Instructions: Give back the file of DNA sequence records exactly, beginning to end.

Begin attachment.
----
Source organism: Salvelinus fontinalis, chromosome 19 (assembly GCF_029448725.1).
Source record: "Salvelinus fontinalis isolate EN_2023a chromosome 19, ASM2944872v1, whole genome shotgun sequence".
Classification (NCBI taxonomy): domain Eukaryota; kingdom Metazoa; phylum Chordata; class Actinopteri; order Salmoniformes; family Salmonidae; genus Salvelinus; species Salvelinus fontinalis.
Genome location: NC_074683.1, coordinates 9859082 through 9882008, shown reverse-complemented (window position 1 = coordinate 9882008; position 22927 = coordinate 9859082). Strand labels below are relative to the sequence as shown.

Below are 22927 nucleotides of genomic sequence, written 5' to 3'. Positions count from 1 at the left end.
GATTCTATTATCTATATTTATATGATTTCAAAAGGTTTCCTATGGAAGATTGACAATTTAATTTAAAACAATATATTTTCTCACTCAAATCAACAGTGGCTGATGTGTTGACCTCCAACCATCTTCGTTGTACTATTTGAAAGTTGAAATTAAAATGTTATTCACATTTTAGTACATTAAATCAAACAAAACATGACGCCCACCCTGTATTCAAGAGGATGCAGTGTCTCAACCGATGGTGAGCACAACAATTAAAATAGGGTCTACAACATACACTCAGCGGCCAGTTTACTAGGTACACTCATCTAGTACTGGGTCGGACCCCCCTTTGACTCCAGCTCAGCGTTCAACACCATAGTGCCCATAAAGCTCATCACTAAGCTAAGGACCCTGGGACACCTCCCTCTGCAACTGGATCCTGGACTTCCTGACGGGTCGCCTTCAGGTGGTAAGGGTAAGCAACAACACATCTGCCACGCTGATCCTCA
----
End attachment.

Source organism: Salvelinus fontinalis, chromosome 19 (assembly GCF_029448725.1).
Source record: "Salvelinus fontinalis isolate EN_2023a chromosome 19, ASM2944872v1, whole genome shotgun sequence".
Classification (NCBI taxonomy): domain Eukaryota; kingdom Metazoa; phylum Chordata; class Actinopteri; order Salmoniformes; family Salmonidae; genus Salvelinus; species Salvelinus fontinalis.
Genome location: NC_074683.1, coordinates 9859082 through 9882008, shown reverse-complemented (window position 1 = coordinate 9882008; position 22927 = coordinate 9859082). Strand labels below are relative to the sequence as shown.

Below are 22927 nucleotides of genomic sequence, written 5' to 3'. Positions count from 1 at the left end.
GATTCTATTATCTATATTTATATGATTTCAAAAGGTTTCCTATGGAAGATTGACAATTTAATTTAAAACAATATATTTTCTCACTCAAATCAACAGTGGCTGATGTGTTGACCTCCAACCATCTTCGTTGTACTATTTGAAAGTTGAAATTAAAATGTTATTCACATTTTAGTACATTAAATCAAACAAAACATGACGCCCACCCTGTATTCAAGAGGATGCAGTGTCTCAACCGATGGTGAGCACAACAATTAAAATAGGGTCTACAACATACACTCAGCGGCCAGTTTACTAGGTACACTCATCTAGTACTGGGTCGGACCCCCCTTTGACTCCAGCTCAGCGTTCAACACCATAGTGCCCATAAAGCTCATCACTAAGCTAAGGACCCTGGGACACCTCCCTCTGCAACTGGATCCTGGACTTCCTGACGGGTCGCCTTCAGGTGGTAAGGGTAAGCAACAACACATCTGCCACGCTGATCCTCA